By Daniek Zomer
In this web-post, I explain how the immigration crisis can be explained through application of the path dependency theory. I argue that this outcome can be traced back to the development of nation states along their extension of citizenship laws through which the state defined its members.
Events such as the French Revolution and American Constitutionalism were critical junctures that broke the ties and obligations of the individual towards the ancient regime. Consequently, these revolutions changed citizenship into an egalitarian condition, supported by a legal constitution that granted the protection of individual-rights by national institutions. At the same time, nation-states developed due to this, as citizenship laws defined the terms of belonging to the nation-state, by birth or ancestry (jus soli/ jus sanguinins). Hence, the essence of a nation-state is the institution of citizenship.
This institutional framework provided a stable and cohesive political context in which the nation state had political power and granted rights to people living on its territory. Moreover, both models are means to define national identity. However, it also determined the definition of alien others. This has long not been problematic.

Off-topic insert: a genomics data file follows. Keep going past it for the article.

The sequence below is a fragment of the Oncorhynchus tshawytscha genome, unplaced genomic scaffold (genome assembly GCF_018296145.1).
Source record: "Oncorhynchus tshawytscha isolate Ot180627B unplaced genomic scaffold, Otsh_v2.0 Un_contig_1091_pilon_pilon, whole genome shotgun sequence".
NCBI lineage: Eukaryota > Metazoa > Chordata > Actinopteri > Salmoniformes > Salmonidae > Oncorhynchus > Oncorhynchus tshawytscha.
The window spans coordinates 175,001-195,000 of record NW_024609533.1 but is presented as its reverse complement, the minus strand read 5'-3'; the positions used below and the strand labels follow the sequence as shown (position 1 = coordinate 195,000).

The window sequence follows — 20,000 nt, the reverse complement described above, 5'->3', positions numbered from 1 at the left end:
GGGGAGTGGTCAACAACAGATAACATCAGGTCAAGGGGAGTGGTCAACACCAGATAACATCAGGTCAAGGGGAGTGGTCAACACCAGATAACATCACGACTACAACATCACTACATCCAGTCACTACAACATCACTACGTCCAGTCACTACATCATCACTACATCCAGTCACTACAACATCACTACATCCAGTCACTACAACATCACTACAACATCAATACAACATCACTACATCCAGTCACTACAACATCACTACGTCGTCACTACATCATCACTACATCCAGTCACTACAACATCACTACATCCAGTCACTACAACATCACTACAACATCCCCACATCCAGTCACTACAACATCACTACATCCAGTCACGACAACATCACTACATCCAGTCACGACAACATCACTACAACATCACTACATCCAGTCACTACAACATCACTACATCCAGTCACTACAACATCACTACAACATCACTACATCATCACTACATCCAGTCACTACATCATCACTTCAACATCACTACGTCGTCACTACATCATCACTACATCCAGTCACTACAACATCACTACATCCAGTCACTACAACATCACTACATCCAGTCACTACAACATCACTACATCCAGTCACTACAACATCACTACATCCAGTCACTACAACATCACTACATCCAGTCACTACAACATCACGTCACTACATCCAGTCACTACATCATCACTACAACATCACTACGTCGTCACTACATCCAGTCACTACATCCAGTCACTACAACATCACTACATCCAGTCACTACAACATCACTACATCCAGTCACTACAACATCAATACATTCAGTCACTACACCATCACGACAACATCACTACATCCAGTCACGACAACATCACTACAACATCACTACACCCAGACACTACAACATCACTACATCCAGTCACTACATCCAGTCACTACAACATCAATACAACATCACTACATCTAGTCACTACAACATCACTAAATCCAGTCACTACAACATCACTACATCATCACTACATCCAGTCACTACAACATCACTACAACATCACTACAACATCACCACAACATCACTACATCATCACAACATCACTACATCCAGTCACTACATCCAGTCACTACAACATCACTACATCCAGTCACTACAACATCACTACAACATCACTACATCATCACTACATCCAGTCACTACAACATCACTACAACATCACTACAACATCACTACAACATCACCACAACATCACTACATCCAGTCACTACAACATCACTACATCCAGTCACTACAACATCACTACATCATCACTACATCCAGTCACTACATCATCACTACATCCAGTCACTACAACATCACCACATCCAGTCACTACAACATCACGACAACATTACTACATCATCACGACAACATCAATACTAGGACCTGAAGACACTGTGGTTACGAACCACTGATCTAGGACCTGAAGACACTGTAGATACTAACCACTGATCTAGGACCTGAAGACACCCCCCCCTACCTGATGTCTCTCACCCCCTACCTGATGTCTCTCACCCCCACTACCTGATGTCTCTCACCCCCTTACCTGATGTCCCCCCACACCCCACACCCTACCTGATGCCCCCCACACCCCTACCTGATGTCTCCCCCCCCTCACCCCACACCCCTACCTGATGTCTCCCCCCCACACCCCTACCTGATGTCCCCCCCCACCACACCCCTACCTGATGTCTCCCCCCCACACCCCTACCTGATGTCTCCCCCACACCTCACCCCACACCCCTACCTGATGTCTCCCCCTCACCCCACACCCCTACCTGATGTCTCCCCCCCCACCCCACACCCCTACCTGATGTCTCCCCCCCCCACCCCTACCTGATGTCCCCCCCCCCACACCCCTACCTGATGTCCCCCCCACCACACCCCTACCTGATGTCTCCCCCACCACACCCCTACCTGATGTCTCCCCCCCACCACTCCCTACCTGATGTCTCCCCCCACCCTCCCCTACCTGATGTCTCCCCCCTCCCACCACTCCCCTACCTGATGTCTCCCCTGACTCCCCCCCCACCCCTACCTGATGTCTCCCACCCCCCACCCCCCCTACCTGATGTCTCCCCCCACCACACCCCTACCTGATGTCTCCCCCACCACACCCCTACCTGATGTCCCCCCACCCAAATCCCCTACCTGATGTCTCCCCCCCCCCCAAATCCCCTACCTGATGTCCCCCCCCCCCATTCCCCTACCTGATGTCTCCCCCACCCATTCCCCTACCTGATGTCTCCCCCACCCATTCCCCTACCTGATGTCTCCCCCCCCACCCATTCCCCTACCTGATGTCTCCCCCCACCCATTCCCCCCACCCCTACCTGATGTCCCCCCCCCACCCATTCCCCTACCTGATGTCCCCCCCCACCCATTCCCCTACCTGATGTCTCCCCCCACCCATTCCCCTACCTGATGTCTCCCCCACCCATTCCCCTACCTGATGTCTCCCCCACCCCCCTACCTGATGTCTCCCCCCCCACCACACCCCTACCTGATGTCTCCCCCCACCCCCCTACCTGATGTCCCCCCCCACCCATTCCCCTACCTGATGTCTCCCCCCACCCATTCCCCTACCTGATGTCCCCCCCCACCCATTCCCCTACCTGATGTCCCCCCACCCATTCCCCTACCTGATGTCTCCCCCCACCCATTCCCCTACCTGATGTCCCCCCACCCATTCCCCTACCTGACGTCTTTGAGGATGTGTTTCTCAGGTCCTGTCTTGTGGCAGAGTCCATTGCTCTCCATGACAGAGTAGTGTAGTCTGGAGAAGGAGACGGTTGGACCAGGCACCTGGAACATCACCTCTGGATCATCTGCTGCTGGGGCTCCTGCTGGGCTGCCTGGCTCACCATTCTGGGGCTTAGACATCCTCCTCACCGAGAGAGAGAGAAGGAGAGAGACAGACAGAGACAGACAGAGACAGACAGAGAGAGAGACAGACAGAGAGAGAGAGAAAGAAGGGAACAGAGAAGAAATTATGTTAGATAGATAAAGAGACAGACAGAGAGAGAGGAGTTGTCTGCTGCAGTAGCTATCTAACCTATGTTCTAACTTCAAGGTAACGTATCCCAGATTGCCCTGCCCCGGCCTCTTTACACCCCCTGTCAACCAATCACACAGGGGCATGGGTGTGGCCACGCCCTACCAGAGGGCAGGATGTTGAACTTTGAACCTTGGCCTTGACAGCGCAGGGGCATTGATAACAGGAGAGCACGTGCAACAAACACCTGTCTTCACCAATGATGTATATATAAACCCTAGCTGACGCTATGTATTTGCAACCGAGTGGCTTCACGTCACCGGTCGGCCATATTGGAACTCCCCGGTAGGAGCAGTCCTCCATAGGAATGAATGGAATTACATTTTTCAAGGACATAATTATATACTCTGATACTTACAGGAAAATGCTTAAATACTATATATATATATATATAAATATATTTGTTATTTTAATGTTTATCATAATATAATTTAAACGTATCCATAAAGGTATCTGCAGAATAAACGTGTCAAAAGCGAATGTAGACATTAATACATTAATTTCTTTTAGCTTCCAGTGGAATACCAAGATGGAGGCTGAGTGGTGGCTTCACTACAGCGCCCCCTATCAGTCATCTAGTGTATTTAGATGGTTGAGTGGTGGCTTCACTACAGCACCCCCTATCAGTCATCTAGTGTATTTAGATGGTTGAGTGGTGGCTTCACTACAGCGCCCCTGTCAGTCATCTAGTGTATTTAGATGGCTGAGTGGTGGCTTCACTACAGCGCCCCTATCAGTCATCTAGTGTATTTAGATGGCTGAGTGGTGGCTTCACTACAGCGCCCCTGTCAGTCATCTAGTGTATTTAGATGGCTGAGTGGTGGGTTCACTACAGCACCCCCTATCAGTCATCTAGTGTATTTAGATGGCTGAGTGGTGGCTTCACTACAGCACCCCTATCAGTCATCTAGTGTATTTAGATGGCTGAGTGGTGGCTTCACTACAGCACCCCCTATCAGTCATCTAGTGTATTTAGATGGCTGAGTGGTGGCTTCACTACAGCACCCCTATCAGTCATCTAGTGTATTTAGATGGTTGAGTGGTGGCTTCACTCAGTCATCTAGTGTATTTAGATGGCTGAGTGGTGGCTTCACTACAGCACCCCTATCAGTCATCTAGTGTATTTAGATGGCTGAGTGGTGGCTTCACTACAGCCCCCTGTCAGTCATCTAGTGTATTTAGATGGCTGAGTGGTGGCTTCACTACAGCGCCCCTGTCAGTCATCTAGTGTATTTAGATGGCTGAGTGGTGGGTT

Nevertheless, the nation-state model faces challenges these days. Such as, globalization and technological high-speed networks which reduce central control and the role of national government. This complicates the institutional path in which nation-states long have functioned as it blurs the lines of territory and increases diversity of the citizens that belong in one society.
Thus, vague boundaries and diverse identities undermine the concept of cultural belonging to a homogeneous nation. As such, new approaches of citizenship are necessary, which include collective identities that permit many people to belong to more than one society.